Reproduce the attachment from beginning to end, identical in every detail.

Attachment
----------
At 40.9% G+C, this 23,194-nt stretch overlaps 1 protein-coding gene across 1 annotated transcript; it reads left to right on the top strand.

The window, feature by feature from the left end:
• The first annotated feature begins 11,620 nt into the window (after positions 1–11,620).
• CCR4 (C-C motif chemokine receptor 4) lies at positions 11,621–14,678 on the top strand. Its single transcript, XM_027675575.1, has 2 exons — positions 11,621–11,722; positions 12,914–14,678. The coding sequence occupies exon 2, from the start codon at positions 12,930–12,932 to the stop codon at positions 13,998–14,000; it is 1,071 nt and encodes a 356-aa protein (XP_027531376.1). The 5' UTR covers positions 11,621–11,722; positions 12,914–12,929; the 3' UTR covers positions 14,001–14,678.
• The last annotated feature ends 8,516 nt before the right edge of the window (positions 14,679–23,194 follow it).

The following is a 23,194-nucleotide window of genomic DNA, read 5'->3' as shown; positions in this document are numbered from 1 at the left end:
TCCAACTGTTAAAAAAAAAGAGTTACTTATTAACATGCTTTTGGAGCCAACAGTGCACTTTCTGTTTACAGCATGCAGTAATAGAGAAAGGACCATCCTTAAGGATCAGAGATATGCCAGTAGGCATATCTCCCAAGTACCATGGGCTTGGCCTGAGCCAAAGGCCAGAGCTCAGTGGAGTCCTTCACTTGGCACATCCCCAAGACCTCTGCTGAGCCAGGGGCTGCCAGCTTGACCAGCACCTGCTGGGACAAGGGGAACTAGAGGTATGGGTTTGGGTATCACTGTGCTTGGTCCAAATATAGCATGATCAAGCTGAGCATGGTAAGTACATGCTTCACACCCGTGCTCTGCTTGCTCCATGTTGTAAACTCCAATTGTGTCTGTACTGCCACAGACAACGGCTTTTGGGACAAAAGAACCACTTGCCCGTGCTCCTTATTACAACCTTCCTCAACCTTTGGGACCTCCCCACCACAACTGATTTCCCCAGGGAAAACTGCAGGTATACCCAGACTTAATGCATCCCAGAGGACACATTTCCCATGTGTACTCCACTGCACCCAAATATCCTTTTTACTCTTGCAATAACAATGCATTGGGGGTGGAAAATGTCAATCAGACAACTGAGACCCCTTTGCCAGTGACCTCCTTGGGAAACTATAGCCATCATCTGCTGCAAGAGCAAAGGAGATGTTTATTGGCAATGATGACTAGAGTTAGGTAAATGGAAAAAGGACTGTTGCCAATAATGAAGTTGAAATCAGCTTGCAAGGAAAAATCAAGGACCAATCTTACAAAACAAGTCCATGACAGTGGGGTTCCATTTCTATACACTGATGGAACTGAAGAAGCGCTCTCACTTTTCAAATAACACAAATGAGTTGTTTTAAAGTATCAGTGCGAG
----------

At 40.9% G+C, this 23,194-nt stretch overlaps 1 protein-coding gene across 1 annotated transcript; it reads left to right on the top strand.

The window, feature by feature from the left end:
• The first annotated feature begins 11,620 nt into the window (after positions 1–11,620).
• CCR4 (C-C motif chemokine receptor 4) lies at positions 11,621–14,678 on the top strand. Its single transcript, XM_027675575.1, has 2 exons — positions 11,621–11,722; positions 12,914–14,678. The coding sequence occupies exon 2, from the start codon at positions 12,930–12,932 to the stop codon at positions 13,998–14,000; it is 1,071 nt and encodes a 356-aa protein (XP_027531376.1). The 5' UTR covers positions 11,621–11,722; positions 12,914–12,929; the 3' UTR covers positions 14,001–14,678.
• The last annotated feature ends 8,516 nt before the right edge of the window (positions 14,679–23,194 follow it).

The following is a 23,194-nucleotide window of genomic DNA, read 5'->3' as shown; positions in this document are numbered from 1 at the left end:
TCCAACTGTTAAAAAAAAAGAGTTACTTATTAACATGCTTTTGGAGCCAACAGTGCACTTTCTGTTTACAGCATGCAGTAATAGAGAAAGGACCATCCTTAAGGATCAGAGATATGCCAGTAGGCATATCTCCCAAGTACCATGGGCTTGGCCTGAGCCAAAGGCCAGAGCTCAGTGGAGTCCTTCACTTGGCACATCCCCAAGACCTCTGCTGAGCCAGGGGCTGCCAGCTTGACCAGCACCTGCTGGGACAAGGGGAACTAGAGGTATGGGTTTGGGTATCACTGTGCTTGGTCCAAATATAGCATGATCAAGCTGAGCATGGTAAGTACATGCTTCACACCCGTGCTCTGCTTGCTCCATGTTGTAAACTCCAATTGTGTCTGTACTGCCACAGACAACGGCTTTTGGGACAAAAGAACCACTTGCCCGTGCTCCTTATTACAACCTTCCTCAACCTTTGGGACCTCCCCACCACAACTGATTTCCCCAGGGAAAACTGCAGGTATACCCAGACTTAATGCATCCCAGAGGACACATTTCCCATGTGTACTCCACTGCACCCAAATATCCTTTTTACTCTTGCAATAACAATGCATTGGGGGTGGAAAATGTCAATCAGACAACTGAGACCCCTTTGCCAGTGACCTCCTTGGGAAACTATAGCCATCATCTGCTGCAAGAGCAAAGGAGATGTTTATTGGCAATGATGACTAGAGTTAGGTAAATGGAAAAAGGACTGTTGCCAATAATGAAGTTGAAATCAGCTTGCAAGGAAAAATCAAGGACCAATCTTACAAAACAAGTCCATGACAGTGGGGTTCCATTTCTATACACTGATGGAACTGAAGAAGCGCTCTCACTTTTCAAATAACACAAATGAGTTGTTTTAAAGTATCAGTGCGAG